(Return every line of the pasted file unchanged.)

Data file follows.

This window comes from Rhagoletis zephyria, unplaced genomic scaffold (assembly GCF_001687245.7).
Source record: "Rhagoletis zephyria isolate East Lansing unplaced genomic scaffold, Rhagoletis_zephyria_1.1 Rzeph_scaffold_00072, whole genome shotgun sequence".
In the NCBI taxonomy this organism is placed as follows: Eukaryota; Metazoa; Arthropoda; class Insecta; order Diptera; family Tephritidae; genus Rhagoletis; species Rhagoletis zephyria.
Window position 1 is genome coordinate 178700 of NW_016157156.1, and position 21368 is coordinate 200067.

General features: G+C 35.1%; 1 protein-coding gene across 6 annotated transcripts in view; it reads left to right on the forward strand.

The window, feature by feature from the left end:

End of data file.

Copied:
This window comes from Rhagoletis zephyria, unplaced genomic scaffold (assembly GCF_001687245.7).
Source record: "Rhagoletis zephyria isolate East Lansing unplaced genomic scaffold, Rhagoletis_zephyria_1.1 Rzeph_scaffold_00072, whole genome shotgun sequence".
In the NCBI taxonomy this organism is placed as follows: Eukaryota; Metazoa; Arthropoda; class Insecta; order Diptera; family Tephritidae; genus Rhagoletis; species Rhagoletis zephyria.
Window position 1 is genome coordinate 178700 of NW_016157156.1, and position 21368 is coordinate 200067.

General features: G+C 35.1%; 1 protein-coding gene across 6 annotated transcripts in view; it reads left to right on the forward strand.

The window, feature by feature from the left end: